As shown in FIG. 4, the rotor 22 includes multiple magnets 24. In some embodiments the magnets 24 are permanent magnets. In other embodiments the magnets are electromagnetics. For either configuration each magnet 24 has one pole facing generally outward in a radial direction, which will be attracted to moving vehicles. Each magnet may also include another pole generally facing inward along the radial direction and toward the stator 26 (shown schematically). For example, a given magnet 24 may have a north pole 82 facing outward and a south pole 84 facing inward. In such instance, an adjacent magnet 24 may have the opposite orientation with the south pole 84 facing outward and the north pole 82 facing inward. As described below, in other embodiments the magnetic field 28 may have an orientation other than radial. The magnetic fields 28 of the magnets 22 extend radially outward and may couple with passing automobiles. The magnetic fields of the magnets 28 also extend radially inward to cause electricity to be generated in the windings of the stator 26. For embodiments in which permanent magnets are used, all the magnets would have a magnetic field 28 (although the figure illustrates only some of the fields 28). Two (or more) wires (not shown) may be attached to the stator 26 to conduct generated electricity from the stator 26 to the power inverter or battery.
For an embodiment including electromagnetics, the magnetic field 28 may be induced by conducting a current through a coil of each electromagnet (EM). In one embodiment, the system 40 may include solar panels 50 (see FIG. 3) with photovoltaic cells for generating electrical current from sunlight. The current from the solar panels 50 may be stored in one or more batteries 52. A wire couples the battery 52 to the coil of each electromagnet 24. For example, a pair of wires may connect the batteries 52 to one or more brushes fixed adjacent to the rotor 22 and to ground. As the rotor 22 rotates the coils are connected to the brushes making contact and receiving electrical current. The brushes and coil contacts are positioned so that at any given time, the brushes are energizing at least some of the EM coils. In a given embodiment the brushes may be positioned so as to energize only the magnets 22 most adjacent to the road surface (e.g., the top 35%). For a rotor wheel oriented perpendicular to the roadway, the brushes may be mounted so as to energize approximately 33% of the coils between ten o'clock and two o'clock as indicated by lines 85.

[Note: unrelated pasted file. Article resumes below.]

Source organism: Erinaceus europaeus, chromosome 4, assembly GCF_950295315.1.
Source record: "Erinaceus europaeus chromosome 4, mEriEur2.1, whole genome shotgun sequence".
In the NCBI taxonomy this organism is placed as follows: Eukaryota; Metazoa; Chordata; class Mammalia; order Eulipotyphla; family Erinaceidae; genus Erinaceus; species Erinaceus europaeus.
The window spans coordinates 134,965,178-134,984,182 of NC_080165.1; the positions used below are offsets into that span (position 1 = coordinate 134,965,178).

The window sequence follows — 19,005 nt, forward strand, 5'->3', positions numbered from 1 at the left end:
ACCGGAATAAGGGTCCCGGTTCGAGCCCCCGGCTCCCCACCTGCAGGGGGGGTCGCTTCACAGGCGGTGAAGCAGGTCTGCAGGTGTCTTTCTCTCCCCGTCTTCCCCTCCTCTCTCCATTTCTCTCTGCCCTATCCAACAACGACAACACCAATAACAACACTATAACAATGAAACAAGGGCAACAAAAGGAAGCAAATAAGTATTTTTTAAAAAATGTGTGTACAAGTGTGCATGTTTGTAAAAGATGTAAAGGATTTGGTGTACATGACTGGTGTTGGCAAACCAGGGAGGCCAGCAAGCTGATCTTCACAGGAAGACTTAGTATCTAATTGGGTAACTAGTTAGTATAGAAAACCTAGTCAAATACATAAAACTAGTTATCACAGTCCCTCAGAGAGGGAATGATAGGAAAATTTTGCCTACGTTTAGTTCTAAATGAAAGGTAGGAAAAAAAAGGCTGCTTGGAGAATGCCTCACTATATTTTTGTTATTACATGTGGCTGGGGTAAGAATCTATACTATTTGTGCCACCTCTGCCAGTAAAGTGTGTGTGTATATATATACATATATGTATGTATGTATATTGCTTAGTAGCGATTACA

In a given embodiment the batteries 52 (see FIG. 3) may be charged from the solar panels 50, the electricity generating units 20, or the power grid 30. In some embodiments, a switch may be included which senses the batteries' 52 charge. When the battery charge reaches an upper threshold capacity, the switch directs electric current from the solar panel 50, or electricity generating unit(s) 20 away from the batteries 52 and to the grid 30 (via the power inverter). When the battery charge reaches an alternate lower threshold capacity, the switch may direct current from the solar panel 50, the electricity generating unit(s) 20, or the power grid 30 to the batteries 52.
In some embodiments the power derived from the solar panels 50 also may contribute to, initialize, or maintain the momentum of the rotor 22. For example the amount of current applied to the EM coils may be controlled to increase the attractive force between the passing automobiles 10 and the rotor magnets 24. In addition, when approaching traffic is sensed, electricity from the batteries 52 or solar panels 50 may be directed to the windings of the stator 26 to cause the rotor to rotate (in which case the generating unit 20 acts as a motor instead of a generator) to initialize rotation of the rotor so that improved rotation of the rotor is caused by the automobiles.
In one embodiment of the electricity generating system 40, a sound sensor 56 may be positioned along the roadway 44 to detect automobiles approaching the electricity generating units 20. As traffic approaches the electricity generating system 40, the sound sensor 56 detects the sound of the oncoming vehicle 42 or traffic. The sound sensor 56, periodically, is sampled by a processor 58 (see FIG. 5), which when traffic is initially detected, switches on power from the batteries 52 to the EM coils to create the magnetic fields 28 (and, in some instances, cause an initial rotation of the rotor 22).